"In one year"

Translation:Dans un an

March 7, 2013

13 Comments


https://www.duolingo.com/profile/cbkenn

I wasn't sure whether it would be 'un an' or 'une annee'. How do you know which to use?

November 24, 2013

https://www.duolingo.com/profile/daKanga

"Un an" is a unit of time. It is always used for age. It is used for ordinal numbers (1, 2, 3, etc) "Un an en France." - One year in France - being a point in time, that it is the point in time that you have been in France for one year.

"Une année" is used when describing not the unit, but the full span of time. For example "l'année derière"-last year. ; "quelques année" - a few years ; "Je suis en France pendant une année." I am in France for a year - for the period, duration, of one year.

January 10, 2014

https://www.duolingo.com/profile/daKanga

Following on from that, and in light of the usage of "dans" and "en" also discussed here, could someone confirm for me: "Un an en France" : a specific point of time - being the one year mark in France. Can you also have : "Un année dans la France" : being a duration of time, the duration of the year in France. Can someone confirm if both these sentences are correctly formed in french? Thank you.

January 10, 2014

https://www.duolingo.com/profile/daKanga

I have also found this link in anther stream. It is well worth reading ! http://french.about.com/od/vocabulary/a/an-annee-jour-journee-matin-matinee-soir-soiree.htm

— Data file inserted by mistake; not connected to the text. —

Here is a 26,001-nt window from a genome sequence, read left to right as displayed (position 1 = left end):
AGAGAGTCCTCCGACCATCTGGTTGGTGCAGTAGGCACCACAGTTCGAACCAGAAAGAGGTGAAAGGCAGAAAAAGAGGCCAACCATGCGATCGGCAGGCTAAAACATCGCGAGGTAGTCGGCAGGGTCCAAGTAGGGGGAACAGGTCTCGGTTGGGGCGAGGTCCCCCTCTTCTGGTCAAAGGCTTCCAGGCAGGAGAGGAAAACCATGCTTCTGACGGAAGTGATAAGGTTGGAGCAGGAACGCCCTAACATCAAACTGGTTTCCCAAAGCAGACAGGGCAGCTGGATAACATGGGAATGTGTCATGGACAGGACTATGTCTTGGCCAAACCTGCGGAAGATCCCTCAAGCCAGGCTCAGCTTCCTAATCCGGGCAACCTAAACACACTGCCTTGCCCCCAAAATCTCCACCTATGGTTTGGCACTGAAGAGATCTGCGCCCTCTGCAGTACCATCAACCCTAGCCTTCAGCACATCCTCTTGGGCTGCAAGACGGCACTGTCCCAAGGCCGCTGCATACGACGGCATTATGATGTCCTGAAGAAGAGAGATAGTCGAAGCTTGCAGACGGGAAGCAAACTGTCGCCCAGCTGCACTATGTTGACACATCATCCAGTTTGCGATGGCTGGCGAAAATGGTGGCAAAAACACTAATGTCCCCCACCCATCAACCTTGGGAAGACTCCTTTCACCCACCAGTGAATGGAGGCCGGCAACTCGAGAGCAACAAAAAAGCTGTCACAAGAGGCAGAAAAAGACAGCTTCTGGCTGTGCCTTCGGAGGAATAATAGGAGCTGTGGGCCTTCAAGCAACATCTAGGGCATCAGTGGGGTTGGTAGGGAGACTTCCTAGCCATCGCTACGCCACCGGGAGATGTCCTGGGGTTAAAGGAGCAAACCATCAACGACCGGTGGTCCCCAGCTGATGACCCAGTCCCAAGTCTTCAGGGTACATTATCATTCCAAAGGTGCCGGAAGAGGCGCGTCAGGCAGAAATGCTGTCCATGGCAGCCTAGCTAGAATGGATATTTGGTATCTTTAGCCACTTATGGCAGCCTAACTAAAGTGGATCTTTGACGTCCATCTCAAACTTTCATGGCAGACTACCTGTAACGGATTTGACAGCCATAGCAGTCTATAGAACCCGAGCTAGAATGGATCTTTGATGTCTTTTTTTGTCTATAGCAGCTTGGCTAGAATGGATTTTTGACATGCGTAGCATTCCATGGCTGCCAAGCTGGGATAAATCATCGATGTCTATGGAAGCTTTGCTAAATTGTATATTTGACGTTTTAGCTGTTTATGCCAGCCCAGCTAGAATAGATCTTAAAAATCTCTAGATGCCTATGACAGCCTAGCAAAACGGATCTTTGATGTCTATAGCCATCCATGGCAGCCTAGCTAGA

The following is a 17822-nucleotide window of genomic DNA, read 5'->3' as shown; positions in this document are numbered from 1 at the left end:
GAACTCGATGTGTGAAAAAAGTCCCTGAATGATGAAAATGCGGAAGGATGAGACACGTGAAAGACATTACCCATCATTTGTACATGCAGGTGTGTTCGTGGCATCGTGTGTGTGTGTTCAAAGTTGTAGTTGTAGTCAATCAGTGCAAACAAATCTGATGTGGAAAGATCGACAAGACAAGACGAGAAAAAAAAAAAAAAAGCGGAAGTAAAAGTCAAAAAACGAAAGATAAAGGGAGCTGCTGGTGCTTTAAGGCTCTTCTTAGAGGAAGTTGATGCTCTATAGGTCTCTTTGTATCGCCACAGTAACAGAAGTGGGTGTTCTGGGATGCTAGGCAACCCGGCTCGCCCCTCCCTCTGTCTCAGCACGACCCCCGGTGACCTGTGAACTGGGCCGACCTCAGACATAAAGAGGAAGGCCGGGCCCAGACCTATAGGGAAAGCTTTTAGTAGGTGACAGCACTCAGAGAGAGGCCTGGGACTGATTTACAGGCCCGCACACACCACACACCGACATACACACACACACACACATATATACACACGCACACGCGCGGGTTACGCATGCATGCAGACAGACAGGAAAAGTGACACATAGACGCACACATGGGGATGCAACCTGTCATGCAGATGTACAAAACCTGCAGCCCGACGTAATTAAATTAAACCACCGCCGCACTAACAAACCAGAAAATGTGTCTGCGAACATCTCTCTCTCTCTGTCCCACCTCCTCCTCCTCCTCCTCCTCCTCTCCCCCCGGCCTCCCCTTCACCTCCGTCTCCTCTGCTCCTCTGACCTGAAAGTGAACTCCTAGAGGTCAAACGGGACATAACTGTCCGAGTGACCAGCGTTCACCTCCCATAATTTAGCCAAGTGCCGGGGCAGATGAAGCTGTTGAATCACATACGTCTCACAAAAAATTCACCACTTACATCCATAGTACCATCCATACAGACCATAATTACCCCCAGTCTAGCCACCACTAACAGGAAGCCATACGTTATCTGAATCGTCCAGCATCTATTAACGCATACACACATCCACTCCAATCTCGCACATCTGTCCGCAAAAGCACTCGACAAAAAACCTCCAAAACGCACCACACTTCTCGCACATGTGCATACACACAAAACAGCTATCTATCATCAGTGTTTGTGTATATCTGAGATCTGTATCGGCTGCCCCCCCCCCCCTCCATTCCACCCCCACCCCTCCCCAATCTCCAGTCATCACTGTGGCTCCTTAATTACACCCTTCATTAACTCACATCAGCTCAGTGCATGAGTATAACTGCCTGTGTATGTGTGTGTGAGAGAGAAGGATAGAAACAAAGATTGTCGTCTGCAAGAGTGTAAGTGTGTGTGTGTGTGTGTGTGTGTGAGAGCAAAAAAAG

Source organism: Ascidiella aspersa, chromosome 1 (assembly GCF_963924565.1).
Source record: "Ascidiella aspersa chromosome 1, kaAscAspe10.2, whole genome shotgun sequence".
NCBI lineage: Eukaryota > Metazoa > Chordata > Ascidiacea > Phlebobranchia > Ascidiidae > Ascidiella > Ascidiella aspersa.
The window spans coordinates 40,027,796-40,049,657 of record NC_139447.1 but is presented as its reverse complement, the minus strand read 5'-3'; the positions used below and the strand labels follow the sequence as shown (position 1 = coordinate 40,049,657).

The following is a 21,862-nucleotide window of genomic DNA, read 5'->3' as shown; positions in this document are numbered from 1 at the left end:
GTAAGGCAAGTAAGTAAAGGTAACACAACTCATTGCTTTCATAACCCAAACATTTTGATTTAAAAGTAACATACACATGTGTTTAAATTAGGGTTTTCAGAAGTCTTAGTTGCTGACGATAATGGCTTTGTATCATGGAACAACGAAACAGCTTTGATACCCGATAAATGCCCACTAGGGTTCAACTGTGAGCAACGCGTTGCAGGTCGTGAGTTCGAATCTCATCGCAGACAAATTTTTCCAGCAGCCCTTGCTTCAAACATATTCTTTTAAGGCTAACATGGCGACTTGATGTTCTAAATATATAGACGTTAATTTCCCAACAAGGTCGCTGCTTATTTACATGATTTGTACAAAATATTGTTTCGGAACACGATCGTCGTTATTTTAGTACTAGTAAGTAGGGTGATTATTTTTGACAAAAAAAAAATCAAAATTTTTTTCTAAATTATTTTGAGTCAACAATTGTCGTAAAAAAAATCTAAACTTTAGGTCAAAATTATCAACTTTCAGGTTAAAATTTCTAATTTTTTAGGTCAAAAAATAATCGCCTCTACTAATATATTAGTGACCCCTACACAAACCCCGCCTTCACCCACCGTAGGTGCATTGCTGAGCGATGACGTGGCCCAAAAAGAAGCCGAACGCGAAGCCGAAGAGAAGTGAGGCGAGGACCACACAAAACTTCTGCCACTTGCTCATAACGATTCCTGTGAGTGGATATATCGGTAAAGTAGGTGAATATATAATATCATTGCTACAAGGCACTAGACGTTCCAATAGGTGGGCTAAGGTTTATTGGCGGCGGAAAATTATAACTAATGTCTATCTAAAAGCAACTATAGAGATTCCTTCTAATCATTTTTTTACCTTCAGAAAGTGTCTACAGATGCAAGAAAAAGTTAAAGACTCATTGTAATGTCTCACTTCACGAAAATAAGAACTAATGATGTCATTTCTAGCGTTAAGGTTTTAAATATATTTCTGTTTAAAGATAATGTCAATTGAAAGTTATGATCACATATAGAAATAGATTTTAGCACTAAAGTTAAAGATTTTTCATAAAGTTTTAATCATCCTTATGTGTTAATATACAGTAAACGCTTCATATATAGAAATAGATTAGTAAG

January 11, 2014

https://www.duolingo.com/profile/sherryli1119

When to use "dans" and when to use "en"?

March 7, 2013

https://www.duolingo.com/profile/aurelienche

For years (or months, days, hours, etc., or centuries, etc.), « dans x years » always means “in x years”, starting from the timeline of the speaker.

« en » is used when you want to point at a specific year or month (that's all): « en 2014 » (so, « dans 1 an » from now), « en mai » (so, « dans 2 mois » from now).

Here is the equivalent of « en » for (almost?) everything else : for eras, it's « à l' » (« à l'ère tertiaire »); for millenniums and centuries, it's « au » (« au deuxième millénaire », « au quinzième siècle ») and we use ordinals; for days, it's « le » (« le 24 mai », « le mardi »); and for hours it's « à » (« à 17 heure »).

March 7, 2013

https://www.duolingo.com/profile/Minituttle

in theory your question is legitimate. En un an should have been accepted there. It all depends on the context. In a year i will be in Madrid : dans un an je serai a Madrid How many times have you visited me in a year? = combien de fois m'as tu rendu visite en un an There you can see the difference in usage. I hope this helps.

May 30, 2013

https://www.duolingo.com/profile/fezett

I was distracted and put "pendant une année" for "In one year". But isn't that actually technically correct? If I had wanted to say for example "In one year I built my house" (as in "it took me one year") than wouldn't it be "pendant"?

November 29, 2013

https://www.duolingo.com/profile/moosebouse

Pendant means during. I think of it as pending, as in while something else was pending, but that's just a memory thing I made up.

January 8, 2014

https://www.duolingo.com/profile/JohnG.3

I read this sentence as "in the span of one year" -- i.e. "during one year," in which case, I do feel "pendant" would be appropriate. Any further thoughts?

June 22, 2014

https://www.duolingo.com/profile/wkevinc

How is this not en? Even Google Translate agreed with me.

December 11, 2013

https://www.duolingo.com/profile/daKanga

Google translate is often wrong. Also check out www.reverso.net. It is more often right, compared to google translate - but also it is not foolproof. Language is such a complex thing.

January 10, 2014

https://www.duolingo.com/profile/deCalle

so again there#s an exception for: un in front of nouns starting with vocals, hm?

December 1, 2013
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